TIME magazine had no problem calling both 2017 and 2018 “the year(s) of women,” thanks to the groundbreaking anti-sexual assault and women’s empowerment movements. #MeToo and Time’s Up, both of which have surfaced over the course of the previous two years, are clearly making way to jump start a revolution.
Dozens of stories of men coercing women into sexual encounters by using their power have emerged, and prominent men in almost every industry have fallen from grace. Women are rising up to say “no more.”
These movements not only upended the public conversation about women’s issues, but elevated global consciousness surrounding obstacles that women encounter in their daily professional and personal lives. Brave women across the world have exposed sexual misconduct from Hollywood to Capitol Hill, in boardrooms and newsrooms.
Charges that surfaced against men like Harvey Weinstein, Kevin Spacey, Bill Cosby, Larry Nassar, former Senator Al Franken and former Representative John Conyers have resulted in the swift removal of the offenders from their positions of authority and jail time for many.
With all of the attention swarming against men in entertainment, media and politics, we’re led to ask—but what about the Church?
Women have made allegations against men in positions of authority in the religious realm, but those allegations have taken much longer to spur action. But at last, the conversation that has led women in the entertainment and political realms to speak out and share their personal experiences with assault is finally catching up to the evangelical Church.
The difference? The Church has known about these allegations, some for years. The Church knew about these allegations and didn’t do anything to stop them.
Jules Woodson spoke out, saying that when she was 17 years old, Andy Savage, her 22-year-old youth pastor at the time, drove her to a location and sexually assaulted her. Woodson said that Savage apologized at the time but told her, “You have to take this to the grave with you.”
When she stepped forward and told a senior pastor at her church, she was told to keep what happened to herself and that “the church would deal with Savage on its own.” Savage was thrown an extravagant going-away party and continued his career ministry at another church.
A video of Savage’s recent confession (after Woodson came forward with her story) garnered widespread attention, though more for the response of the congregation. Instead of condemning the abuse of a high school student, the congregation supported its pastor with a standing ovation. Savage later resigned, but some critics say that leadership did too little and too late. The video has since been removed by the church.
Multiple women are seeing this reaction as a tendency in the faith culture to celebrate people for confessing their sins, no matter how great the cost elsewhere.
“We as a church, of all places, should be getting this right,” Woodson said in a reaction to the apology issued by Savage at the Highpoint Church. “It’s unfathomable to me that the secular world, Hollywood, [is] taking a stand. The church should have been the first group to stand up and say, ‘We will not allow this.'”
Another example, and one of the most prominent figures accused of assault is conservative Roy Moore, who lost his Alabama Senate race after he was accused of preying on teenage girls. Despite these allegations, he still won 80 percent of white evangelical voters, reining in support from the president and GOP in the end.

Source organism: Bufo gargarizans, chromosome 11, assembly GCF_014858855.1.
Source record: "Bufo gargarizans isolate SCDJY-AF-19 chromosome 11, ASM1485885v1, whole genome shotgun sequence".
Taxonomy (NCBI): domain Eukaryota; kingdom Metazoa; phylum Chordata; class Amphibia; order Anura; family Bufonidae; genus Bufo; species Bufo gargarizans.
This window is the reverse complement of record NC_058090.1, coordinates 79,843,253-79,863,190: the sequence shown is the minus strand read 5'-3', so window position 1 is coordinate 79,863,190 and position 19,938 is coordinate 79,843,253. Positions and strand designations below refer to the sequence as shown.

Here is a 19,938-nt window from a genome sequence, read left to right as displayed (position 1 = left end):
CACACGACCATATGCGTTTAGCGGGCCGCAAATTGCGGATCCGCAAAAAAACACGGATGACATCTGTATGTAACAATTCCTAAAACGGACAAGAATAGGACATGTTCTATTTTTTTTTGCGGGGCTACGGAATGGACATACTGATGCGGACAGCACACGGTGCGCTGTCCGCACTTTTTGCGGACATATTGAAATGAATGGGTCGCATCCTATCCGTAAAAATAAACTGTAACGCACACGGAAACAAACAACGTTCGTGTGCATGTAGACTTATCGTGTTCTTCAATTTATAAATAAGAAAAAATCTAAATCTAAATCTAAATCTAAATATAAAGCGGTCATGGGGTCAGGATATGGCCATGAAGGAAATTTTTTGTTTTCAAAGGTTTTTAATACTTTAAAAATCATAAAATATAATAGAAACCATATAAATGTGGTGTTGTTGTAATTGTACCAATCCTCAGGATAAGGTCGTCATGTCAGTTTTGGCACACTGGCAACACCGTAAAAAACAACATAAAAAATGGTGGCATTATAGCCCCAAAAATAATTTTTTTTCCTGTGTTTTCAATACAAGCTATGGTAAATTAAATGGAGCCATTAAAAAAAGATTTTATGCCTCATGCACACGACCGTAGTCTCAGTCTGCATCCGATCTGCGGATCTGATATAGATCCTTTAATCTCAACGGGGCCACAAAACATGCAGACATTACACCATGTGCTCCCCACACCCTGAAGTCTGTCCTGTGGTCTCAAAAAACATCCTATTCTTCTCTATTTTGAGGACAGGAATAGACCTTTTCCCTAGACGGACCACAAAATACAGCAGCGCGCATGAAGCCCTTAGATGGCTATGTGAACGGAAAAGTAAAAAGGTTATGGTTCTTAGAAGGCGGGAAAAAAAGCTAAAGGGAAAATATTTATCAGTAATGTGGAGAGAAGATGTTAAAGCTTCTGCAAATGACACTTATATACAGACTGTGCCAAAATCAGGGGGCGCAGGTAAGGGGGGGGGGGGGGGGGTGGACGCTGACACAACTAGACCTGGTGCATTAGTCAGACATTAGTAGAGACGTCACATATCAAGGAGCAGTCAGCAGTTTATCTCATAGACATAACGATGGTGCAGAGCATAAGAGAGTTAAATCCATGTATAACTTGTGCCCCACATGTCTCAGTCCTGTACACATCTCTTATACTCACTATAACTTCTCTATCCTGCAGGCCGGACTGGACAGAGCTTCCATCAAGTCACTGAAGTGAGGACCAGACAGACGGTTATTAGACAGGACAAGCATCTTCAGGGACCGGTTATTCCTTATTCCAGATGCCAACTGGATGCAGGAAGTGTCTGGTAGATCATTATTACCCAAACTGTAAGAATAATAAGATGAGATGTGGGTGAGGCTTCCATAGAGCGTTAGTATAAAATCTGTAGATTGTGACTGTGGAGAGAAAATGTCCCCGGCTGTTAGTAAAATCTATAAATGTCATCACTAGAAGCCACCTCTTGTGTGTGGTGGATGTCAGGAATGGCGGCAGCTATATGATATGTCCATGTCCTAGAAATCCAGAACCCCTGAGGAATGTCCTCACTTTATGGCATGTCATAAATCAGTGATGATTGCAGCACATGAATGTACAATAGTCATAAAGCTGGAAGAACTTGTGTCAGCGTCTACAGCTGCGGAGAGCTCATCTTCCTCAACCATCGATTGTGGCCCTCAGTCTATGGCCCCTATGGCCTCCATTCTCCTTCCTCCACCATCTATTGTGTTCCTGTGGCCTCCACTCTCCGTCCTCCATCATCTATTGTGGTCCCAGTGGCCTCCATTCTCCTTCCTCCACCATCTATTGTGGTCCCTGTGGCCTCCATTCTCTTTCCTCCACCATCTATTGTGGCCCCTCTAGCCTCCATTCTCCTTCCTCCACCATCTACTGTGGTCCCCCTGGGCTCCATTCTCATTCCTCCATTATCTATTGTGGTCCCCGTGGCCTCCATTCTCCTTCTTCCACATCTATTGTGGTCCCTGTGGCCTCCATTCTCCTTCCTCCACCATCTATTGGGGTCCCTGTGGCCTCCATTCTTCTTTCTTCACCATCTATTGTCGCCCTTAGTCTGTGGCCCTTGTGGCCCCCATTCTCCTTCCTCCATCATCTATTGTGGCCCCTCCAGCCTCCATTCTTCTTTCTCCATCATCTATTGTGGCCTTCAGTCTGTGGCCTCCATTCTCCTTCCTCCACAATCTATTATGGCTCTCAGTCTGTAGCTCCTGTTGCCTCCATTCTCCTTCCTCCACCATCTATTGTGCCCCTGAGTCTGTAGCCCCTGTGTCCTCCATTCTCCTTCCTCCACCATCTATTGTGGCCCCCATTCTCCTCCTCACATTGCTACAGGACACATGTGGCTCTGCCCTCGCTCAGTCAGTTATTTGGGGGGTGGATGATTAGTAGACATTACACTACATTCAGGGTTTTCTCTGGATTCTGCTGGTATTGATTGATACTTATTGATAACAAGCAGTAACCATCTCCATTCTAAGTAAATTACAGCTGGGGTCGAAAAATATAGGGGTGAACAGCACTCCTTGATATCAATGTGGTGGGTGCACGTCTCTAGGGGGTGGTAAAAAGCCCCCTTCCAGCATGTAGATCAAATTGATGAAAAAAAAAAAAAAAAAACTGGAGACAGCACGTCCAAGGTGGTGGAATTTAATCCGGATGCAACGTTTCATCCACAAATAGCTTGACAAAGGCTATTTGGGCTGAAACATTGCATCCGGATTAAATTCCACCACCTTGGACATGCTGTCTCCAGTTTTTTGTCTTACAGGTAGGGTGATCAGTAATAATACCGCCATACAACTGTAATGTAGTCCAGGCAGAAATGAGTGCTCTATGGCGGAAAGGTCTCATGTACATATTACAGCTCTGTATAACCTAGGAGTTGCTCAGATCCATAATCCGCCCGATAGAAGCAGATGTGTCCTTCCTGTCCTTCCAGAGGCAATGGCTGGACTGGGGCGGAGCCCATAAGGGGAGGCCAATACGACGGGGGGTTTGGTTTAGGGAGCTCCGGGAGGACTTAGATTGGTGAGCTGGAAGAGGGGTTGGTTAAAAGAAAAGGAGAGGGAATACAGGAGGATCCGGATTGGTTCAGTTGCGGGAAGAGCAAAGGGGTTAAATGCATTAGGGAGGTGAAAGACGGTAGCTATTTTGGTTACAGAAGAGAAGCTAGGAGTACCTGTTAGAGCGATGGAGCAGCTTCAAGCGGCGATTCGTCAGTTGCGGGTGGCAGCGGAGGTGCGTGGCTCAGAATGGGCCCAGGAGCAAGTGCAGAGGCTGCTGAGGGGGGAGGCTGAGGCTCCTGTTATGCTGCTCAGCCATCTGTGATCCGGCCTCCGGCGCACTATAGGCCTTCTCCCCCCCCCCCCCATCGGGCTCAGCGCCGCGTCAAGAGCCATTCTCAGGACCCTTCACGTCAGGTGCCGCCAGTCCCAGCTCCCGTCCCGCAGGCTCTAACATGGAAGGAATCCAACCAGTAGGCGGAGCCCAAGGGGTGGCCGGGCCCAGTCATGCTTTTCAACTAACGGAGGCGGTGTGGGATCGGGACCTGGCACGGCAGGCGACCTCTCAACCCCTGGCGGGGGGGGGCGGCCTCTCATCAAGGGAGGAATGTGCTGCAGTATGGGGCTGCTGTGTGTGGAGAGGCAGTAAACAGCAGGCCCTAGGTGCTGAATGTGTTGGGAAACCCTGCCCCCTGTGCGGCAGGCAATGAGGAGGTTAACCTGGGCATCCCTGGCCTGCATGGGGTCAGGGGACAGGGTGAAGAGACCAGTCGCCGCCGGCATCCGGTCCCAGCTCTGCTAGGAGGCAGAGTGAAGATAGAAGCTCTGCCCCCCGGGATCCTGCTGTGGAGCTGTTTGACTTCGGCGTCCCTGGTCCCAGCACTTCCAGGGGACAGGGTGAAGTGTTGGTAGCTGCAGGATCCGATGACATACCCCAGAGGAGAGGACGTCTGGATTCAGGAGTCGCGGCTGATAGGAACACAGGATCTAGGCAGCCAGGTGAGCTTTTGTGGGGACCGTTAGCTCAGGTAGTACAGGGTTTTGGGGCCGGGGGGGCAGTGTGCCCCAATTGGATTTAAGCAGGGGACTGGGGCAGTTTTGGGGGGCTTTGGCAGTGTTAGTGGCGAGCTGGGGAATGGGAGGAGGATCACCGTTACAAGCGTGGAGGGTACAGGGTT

Willow Creek Community founder Bill Hybels recently announced his early retirement, after several women accused him of engaging in “suggestive comments, extended hugs, an unwanted kiss and invitations to hotel rooms.”
Les Hughey, founder and senior pastor of Highlands Church in Scottsdale, Arizona took a paid leave of absence before resigning after several women stepped forward to accuse him of sexually abusing them when he served as their youth pastor decades prior. One of the women said that when she confided in church leadership as a teenager, church officials told her not to tell anyone, even her parents. The conversation was dismissed and never brought up again.
Evangelical women are stepping forward about their previous abuse, many for the second time, and we are starting to see real changes in the Church. But still, unlike those of the secular world, men are being allowed to step down and to resign, many of them receiving severance pay.
Time’s Up: Church Leaders Need to Step Up
Mainstream society has experienced a monumental shift in its treatment of women, particularly in regard to how they are treated by men in powerful positions. But some within the Church still seem to be doubling down in their support of some leaders.
The Church should be setting a moral example for the world, and on this specific issue, churches have failed drastically in many cases. In some incidents, churches have kicked their feet up and allowed Hollywood to take the wheel for advocating for women, rather than rising up against the sin in our midst.
While the Church should indeed practice grace and forgiveness, there must also be real, tangible consequences for sexual misconduct, just as there has been in other institutions. Why should the Church expect America to look to Christians for guidance when they disregard the care of their very own congregation?
It’s time for valiant leaders to take women more seriously. If church leaders across the nation don’t take steps to advocate for women in their congregations by speaking out against domestic violence and misconduct, then the Church is renouncing its role as the moral compass of our nation.
If #TimesUp in mainstream culture, then it’s far overdue for the Church.